Start Your Own Service Learning

Start Your Own Service Learning

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Many national organizations can help school districts develop high-quality service learning activities, and most states have Learn and Serve programs in their state departments of education that districts can easily access.

Elson Nash, Learn and Serve’s associate director for program management, says interested school districts should also take advantage of administrative training offered by the Education Commission for the States. “The best way to get connected is to talk to peers about the challenges of doing service learning right and how to build and align it with state standards.”

Joseph Follman, director of Florida Learn and Serve, advises districts to first form a core group to be trained in concepts and pedagogy and to ensure that key policy and educational goals are understood. “It must be seen by all stakeholders as an effective means to ends that they have,” he says.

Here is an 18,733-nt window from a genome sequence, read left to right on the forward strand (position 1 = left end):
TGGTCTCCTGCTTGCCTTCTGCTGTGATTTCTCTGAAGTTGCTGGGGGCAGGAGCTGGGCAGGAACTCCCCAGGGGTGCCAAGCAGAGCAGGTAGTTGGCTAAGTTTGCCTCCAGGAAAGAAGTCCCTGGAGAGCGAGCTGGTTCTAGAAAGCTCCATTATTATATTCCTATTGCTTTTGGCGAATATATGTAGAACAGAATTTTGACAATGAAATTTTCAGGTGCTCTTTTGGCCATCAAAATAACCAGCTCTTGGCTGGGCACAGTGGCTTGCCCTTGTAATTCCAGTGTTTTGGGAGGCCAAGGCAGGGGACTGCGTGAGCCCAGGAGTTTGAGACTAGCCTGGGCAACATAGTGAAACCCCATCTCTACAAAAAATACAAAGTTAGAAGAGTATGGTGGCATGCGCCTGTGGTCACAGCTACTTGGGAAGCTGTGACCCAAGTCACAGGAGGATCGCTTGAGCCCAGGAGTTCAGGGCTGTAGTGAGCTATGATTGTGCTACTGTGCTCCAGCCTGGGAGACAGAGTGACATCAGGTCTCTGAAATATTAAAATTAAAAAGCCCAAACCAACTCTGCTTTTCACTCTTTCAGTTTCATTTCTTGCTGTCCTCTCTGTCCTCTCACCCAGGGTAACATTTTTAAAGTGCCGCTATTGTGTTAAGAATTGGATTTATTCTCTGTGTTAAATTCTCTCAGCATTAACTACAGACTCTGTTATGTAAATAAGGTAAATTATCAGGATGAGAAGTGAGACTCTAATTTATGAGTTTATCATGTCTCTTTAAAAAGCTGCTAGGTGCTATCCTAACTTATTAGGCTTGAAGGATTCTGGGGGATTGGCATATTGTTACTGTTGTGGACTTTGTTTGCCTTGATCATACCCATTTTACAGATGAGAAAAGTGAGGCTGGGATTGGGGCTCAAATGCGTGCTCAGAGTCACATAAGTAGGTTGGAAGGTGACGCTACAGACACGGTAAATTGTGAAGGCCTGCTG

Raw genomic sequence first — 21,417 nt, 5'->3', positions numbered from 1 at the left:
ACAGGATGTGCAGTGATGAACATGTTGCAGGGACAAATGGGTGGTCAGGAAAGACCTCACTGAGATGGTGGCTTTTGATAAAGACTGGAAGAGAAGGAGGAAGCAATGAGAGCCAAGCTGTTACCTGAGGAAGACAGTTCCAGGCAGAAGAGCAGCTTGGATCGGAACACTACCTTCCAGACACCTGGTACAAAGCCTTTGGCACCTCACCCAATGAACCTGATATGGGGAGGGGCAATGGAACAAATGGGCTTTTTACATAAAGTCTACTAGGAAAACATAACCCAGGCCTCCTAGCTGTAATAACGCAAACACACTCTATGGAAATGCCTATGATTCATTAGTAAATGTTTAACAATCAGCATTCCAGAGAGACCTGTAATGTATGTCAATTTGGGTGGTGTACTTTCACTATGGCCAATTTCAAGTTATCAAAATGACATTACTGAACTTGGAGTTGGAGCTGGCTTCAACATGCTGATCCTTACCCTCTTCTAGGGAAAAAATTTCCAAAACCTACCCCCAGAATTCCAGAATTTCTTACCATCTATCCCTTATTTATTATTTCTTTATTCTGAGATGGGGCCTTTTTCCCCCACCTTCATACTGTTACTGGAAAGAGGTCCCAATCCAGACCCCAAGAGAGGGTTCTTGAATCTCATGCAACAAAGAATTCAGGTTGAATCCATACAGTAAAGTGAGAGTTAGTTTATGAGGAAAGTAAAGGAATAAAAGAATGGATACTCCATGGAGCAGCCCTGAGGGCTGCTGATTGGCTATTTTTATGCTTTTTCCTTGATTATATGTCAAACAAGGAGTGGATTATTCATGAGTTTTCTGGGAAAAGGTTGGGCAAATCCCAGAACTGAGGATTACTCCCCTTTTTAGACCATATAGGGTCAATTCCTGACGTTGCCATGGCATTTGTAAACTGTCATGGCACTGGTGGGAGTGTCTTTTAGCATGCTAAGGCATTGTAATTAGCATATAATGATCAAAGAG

In the early planning stages, members should visit schools where well-designed projects are running and gain insight about what service learning entails.

Helpful resources include:

American Youth Policy Forum

www.aypf.org

The Center for Information and Research on Civic Learning and Engagement

www.civicyouth.org

Corporation for National and Community Service

www.nationalservice.gov

Education Commission of the States’ National Center for Learning and Citizenship

www.ecs.org/nclc

Generation Yes—Youth and Educators Succeeding

genyes.com

Learn and Serve—America’s National Service Learning Clearinghouse

servicelearning.org

National Service Learning Partnership

www.service-learningpartnership.org

National Youth Leadership Council

www.nylc.org

State Education Agency K-12 Service Learning Network

www.seanetonline.org

Youth Serve America

www.ysa.org


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